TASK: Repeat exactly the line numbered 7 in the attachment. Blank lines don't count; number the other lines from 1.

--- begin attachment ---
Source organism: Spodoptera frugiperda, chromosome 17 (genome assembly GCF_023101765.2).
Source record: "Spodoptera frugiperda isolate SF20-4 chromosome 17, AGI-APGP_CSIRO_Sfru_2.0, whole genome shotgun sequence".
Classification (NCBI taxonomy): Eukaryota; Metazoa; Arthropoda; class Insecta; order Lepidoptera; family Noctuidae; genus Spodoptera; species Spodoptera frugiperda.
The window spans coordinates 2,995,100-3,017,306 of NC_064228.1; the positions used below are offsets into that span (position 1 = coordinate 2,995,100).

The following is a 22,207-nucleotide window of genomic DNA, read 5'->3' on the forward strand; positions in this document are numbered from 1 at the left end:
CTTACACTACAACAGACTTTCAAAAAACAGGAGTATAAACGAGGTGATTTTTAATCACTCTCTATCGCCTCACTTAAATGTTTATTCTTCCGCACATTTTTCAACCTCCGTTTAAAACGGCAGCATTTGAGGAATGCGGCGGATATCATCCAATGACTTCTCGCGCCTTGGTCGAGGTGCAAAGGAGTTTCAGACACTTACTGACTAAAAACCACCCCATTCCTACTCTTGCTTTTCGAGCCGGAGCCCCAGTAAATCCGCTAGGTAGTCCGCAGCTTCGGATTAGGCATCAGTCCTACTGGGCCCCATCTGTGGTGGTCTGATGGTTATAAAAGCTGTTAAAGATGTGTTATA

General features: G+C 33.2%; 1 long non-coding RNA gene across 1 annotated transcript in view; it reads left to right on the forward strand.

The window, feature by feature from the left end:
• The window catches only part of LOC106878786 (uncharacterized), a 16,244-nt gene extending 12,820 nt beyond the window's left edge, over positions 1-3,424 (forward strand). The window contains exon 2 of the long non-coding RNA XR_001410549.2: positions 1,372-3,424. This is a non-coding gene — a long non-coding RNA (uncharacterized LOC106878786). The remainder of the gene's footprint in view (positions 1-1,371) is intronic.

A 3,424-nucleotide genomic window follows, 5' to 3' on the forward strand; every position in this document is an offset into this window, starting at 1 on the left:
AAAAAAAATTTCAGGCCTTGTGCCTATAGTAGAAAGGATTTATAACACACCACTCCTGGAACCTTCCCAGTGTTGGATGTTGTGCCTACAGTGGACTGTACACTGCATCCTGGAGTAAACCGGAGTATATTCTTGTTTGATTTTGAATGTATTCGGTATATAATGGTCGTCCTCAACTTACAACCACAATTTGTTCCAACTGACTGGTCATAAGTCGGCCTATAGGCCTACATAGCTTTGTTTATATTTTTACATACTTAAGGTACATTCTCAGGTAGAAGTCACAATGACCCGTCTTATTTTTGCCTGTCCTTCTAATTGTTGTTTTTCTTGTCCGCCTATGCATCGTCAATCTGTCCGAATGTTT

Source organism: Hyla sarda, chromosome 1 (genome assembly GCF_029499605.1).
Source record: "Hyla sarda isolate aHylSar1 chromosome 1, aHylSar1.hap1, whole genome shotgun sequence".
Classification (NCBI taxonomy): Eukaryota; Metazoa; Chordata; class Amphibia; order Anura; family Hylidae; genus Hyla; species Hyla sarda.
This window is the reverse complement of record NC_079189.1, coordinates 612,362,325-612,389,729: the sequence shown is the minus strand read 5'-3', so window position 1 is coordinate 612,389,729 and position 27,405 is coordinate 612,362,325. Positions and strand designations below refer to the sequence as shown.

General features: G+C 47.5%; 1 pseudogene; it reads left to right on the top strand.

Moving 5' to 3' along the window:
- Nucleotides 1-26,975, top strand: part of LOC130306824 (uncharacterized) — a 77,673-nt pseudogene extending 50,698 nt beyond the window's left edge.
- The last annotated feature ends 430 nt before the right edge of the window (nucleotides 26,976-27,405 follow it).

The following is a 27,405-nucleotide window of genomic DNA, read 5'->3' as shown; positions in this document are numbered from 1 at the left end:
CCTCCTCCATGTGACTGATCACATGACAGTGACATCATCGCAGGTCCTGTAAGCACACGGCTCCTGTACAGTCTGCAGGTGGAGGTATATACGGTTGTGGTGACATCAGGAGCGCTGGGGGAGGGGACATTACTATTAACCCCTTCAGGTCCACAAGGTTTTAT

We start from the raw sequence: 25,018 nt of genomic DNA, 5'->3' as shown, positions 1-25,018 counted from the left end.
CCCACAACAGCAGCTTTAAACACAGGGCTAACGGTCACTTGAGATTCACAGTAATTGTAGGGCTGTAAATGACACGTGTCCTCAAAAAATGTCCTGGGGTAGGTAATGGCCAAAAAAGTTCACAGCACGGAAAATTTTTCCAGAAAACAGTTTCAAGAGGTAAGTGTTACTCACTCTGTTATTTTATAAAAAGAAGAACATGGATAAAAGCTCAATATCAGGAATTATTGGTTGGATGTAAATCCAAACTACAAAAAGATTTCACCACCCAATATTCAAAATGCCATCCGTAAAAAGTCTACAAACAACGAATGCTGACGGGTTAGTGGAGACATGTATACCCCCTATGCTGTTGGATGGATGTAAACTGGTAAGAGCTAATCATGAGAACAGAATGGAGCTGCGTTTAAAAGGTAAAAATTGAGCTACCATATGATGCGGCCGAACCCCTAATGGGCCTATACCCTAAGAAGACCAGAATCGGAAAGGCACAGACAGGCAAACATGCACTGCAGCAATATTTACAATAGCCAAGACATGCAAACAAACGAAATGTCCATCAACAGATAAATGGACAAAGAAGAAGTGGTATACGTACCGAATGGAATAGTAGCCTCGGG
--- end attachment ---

General features: G+C 33.2%; 1 long non-coding RNA gene across 1 annotated transcript in view; it reads left to right on the forward strand.